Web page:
The girls were a bit afraid of the creatures at first, when they were shaken out of the scoops; but they soon found that the poor things couldn't bite until the new shells hardened. The boys took off their shoes and stockings and waded in, whereupon Bob suddenly began to dance and bawl and splash the water all over himself and his companions.

"What under the sun's the matter with you, Bobbins?" roared Tom, backing away from his friend to escape a shower-bath.

"Oh! he's got a fit!" squealed Isadore.

"It's cramps!" declared Heavy, from the shore, and in great commiseration.

"For pity's sake, little boy!" cried Bob's sister, "what is the matter with you now? He's the greatest child! always getting into some mess."

Bob continued to dance; but he got into shoal water after a bit and there it was seen that he was doing a sort of Highland fling on one foot. The other had attached to it a big hard-shell crab; and no mortgage was ever clamped upon a poor man's farm any tighter than Mr. Crab was fastened upon Bob's great toe.

"Ooh! Ooh! Ooh!" repeated the big fellow, whacking away at the crab with the handle of his net.

Isadore tried to aid him, and instead of hitting the crab with his stick, barked Bob's ankle bone nicely.

"Ow! Ow! Ow!" yelled the youth in an entirely different key.

The girls were convulsed with laughter; but Tom got the big crab and the big boy apart. Bob wasn't satisfied until he had placed the hardshell between two stones and wrecked it—smashed it flat as a pancake.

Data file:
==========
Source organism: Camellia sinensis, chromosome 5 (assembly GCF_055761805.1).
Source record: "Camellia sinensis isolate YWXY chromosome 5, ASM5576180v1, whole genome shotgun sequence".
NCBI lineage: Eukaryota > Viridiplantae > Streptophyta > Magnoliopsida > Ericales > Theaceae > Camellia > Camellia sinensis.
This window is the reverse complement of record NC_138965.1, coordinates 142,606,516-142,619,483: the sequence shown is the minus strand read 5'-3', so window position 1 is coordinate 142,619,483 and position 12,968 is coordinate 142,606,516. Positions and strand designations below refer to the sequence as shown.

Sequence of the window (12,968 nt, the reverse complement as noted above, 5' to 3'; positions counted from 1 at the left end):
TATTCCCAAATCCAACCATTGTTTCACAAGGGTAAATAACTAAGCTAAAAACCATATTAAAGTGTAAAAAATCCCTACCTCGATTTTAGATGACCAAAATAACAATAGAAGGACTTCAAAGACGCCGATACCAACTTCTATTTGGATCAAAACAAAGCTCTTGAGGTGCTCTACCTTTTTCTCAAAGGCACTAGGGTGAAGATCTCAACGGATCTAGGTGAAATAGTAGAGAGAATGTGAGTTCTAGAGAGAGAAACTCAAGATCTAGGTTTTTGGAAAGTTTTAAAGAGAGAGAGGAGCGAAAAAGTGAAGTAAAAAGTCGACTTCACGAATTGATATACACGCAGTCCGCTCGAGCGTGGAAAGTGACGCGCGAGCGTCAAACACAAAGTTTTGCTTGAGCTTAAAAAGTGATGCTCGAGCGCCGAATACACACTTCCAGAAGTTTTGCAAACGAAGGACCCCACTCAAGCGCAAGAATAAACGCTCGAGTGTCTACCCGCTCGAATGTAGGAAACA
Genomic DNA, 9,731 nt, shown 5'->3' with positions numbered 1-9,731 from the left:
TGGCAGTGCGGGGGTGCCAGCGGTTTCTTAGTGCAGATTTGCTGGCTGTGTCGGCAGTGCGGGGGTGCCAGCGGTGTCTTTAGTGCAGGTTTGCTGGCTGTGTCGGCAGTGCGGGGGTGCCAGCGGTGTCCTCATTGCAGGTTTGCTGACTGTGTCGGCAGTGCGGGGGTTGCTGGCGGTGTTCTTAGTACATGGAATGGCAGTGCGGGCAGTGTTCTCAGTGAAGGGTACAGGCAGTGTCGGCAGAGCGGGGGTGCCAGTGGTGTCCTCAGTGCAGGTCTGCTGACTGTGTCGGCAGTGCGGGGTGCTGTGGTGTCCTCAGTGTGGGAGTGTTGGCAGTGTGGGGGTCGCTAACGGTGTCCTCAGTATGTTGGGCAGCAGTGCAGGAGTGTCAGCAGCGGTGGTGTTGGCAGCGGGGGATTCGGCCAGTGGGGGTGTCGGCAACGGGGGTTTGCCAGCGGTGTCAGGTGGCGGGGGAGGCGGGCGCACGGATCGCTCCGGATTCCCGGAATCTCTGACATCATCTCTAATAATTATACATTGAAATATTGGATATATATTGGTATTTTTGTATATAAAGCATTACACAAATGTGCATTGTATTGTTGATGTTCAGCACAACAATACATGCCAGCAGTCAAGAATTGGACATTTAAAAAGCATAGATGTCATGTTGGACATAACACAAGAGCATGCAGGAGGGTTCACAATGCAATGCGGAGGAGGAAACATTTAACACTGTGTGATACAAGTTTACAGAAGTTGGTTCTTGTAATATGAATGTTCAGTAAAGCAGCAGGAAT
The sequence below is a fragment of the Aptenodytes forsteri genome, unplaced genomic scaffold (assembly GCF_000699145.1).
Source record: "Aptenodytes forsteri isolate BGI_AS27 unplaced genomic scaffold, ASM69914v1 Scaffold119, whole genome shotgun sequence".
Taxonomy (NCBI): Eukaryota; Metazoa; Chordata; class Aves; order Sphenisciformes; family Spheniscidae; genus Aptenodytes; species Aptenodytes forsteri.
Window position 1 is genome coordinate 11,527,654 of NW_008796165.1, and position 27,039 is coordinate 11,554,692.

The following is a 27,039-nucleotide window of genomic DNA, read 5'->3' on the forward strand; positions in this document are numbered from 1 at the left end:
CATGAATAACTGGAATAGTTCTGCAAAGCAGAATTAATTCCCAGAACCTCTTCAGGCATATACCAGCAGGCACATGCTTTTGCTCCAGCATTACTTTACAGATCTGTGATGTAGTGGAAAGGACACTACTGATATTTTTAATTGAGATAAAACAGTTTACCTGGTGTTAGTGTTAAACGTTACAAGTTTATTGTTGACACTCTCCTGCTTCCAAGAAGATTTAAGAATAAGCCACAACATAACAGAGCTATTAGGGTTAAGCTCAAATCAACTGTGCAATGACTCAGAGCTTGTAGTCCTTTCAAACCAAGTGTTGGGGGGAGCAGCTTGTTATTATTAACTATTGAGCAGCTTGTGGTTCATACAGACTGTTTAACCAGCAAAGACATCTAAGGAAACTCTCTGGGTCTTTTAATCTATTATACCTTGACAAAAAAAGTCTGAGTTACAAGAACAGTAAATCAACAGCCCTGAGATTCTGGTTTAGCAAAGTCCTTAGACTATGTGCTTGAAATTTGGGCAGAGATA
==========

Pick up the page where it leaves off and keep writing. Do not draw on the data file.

"There! I know that fellow will never nip another inoffensive citizen," groaned Bob, and he sat on a stone and nursed his big toe and his bruised ankle until the others were ready to go home.

They got a nice mess of crabs; but Bob refused to eat any. "Never want to see even crabs a la Newburgh again," he grunted. "And I don't believe that even a fried soft-shell crab is dead enough so that it can't bite a fellow!"

There was a splendid smooth bit of beach beyond the dock where they bathed, and even Mercy had taken a dip that morning; but when the girls went to their bedrooms at night each girl found pinned to her nightdress a slip of paper evidently a carbon copy of a typewritten message. It read:

"THE GOBLINS' GAMBOL—You are instructed to put on your bathing suit, take a wrap, and meet for a Goblins' Gambol on the beach at ten sharp. The tide will be just right, and there is a small moon. Do not fail."

The girls giggled a good deal over this. They all declared they had not written the message, or caused it to be written. There was a typewriter downstairs, Heavy admitted; but she had never used it. Anyhow, the suggestion was too tempting to refuse.

At ten the girls, shrouded in their cloaks and water proofs, crept down stairs and out of the house. The door was locked, and they could not imagine who had originated this lark. The boys did not seem to be astir at all.